Cerebral cortex; cerebral hemispheres; cognitive therapy; frontal lobe; hippocampus; hypothalamus; limbic system; neurons; neurotransmitters; R-complex ... et al, and ad nauseum. That our modern-day academic and scientific culture is brain-centric is evident in much of its highbrow and technical jargon.
What a delightful read Paul Pearsall’s “The Heart’s Code” (1999) is!
Although its sub-theme has to do with heart transplants and some of the unusual effects these can have on recipients, primarily the book is filled with pondersome profundities that attempt to elevate readers to a higher level of love and human understanding. In that regard, “The Heart's Code” is exceptionally pithy – a monumental publication teeming with high-souled insights.
Primarily, it describes persons that have been positively transformed by their life-changing experience of having received a heart from a donor, but in the greater context it may apply to anyone of us willing to be uplifted and to live life in a more spiritually enlightened, heartfelt manner.
Such talk may sound like mushy gobbledegook when there is absolutely nothing of the sort, here. Moreover, as far as the more fantastical accounts that Mr. Pearsall relates involving the odd effects of some of these transplants (a few quite risible), the author cautions that his findings could be perceived by others as a means to treat this subject matter in a sensationalistic, tabloid-like style, whereas what he provides are the results of his own serious research.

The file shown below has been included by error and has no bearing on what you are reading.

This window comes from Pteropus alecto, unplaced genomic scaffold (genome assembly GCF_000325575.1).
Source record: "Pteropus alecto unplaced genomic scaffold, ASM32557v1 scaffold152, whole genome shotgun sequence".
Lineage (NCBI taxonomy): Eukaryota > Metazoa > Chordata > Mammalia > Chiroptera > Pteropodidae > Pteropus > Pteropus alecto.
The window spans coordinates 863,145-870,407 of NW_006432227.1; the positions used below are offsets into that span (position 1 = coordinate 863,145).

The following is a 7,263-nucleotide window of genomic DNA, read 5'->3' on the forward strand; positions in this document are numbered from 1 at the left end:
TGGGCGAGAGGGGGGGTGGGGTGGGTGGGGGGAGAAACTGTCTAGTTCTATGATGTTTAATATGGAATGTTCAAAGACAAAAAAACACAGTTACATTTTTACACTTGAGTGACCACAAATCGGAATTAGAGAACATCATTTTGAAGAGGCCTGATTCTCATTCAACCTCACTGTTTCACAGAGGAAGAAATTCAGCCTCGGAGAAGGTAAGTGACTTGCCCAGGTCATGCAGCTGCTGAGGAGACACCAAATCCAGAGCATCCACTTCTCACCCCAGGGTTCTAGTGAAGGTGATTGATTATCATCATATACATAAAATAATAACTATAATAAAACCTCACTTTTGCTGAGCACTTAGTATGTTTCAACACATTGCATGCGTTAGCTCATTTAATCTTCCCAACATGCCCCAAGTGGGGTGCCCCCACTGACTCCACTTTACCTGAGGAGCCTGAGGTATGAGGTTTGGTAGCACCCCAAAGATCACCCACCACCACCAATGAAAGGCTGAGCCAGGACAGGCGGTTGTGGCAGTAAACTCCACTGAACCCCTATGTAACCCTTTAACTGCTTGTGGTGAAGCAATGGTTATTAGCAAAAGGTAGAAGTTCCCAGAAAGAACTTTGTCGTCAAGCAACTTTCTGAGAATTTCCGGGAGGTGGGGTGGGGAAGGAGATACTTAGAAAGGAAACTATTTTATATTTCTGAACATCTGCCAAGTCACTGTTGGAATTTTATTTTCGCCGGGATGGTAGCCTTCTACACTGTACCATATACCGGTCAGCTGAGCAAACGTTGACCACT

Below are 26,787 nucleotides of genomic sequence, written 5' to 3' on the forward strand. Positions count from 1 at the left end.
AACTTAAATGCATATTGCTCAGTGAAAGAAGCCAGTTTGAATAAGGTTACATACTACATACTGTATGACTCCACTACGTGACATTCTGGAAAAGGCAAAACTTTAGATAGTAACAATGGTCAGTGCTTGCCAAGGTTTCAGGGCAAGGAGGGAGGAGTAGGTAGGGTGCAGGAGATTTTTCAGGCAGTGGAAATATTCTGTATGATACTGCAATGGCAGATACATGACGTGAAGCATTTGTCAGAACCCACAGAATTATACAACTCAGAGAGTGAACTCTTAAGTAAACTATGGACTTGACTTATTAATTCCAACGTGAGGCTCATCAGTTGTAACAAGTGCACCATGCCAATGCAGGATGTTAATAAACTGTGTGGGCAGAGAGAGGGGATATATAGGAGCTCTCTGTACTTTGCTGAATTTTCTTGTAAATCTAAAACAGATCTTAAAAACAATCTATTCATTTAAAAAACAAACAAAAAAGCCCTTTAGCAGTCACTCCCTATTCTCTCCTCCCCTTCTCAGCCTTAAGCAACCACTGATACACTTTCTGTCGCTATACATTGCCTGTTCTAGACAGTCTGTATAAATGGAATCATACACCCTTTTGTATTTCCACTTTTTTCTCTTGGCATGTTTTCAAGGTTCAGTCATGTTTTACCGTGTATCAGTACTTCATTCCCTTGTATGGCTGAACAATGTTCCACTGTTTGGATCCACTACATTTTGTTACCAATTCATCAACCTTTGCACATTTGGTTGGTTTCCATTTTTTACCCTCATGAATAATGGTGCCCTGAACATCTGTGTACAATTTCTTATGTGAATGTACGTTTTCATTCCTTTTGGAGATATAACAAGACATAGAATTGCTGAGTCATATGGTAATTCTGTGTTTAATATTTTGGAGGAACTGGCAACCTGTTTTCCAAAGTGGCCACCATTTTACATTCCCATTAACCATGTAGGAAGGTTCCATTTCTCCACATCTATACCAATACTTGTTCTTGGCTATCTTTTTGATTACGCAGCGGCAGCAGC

Three things about heart transplants one learns that I personally found quite interesting...
- Recipients take time to acclimate to their new organ
- Many heart-transplant recipients experience dramatic changes in their personality, interests, tastes in food and clothing, and even dreams
- Remarkably, some heart-transplant recipients receive a whole new set of cellular memories
One may thus wonder whether heart-transplant recipients (the ones who experience profound changes in their being), somehow receive the essense, whether entirely or in part, of their donor?
No matter where you turn brain-centrism and cerebral-speak predominates discourse and within topics of educational discussion. I think of computers and other technological gadgetry which are products of cerebral doings and often designed for activities with the brain in mind. Even within mystical and arcane schools of learning, the mind (as in areas such as psychokinesis, telepathy, remote viewing) is treated as if more important than high-mindedness and humane sensitivities. It is what makes “The Heart’s Code” a truly fascinating and refreshing read in our primarily ego-driven age, in that it places its emphasis upon the figurative heart in a world that values ego and I.Q. above all else.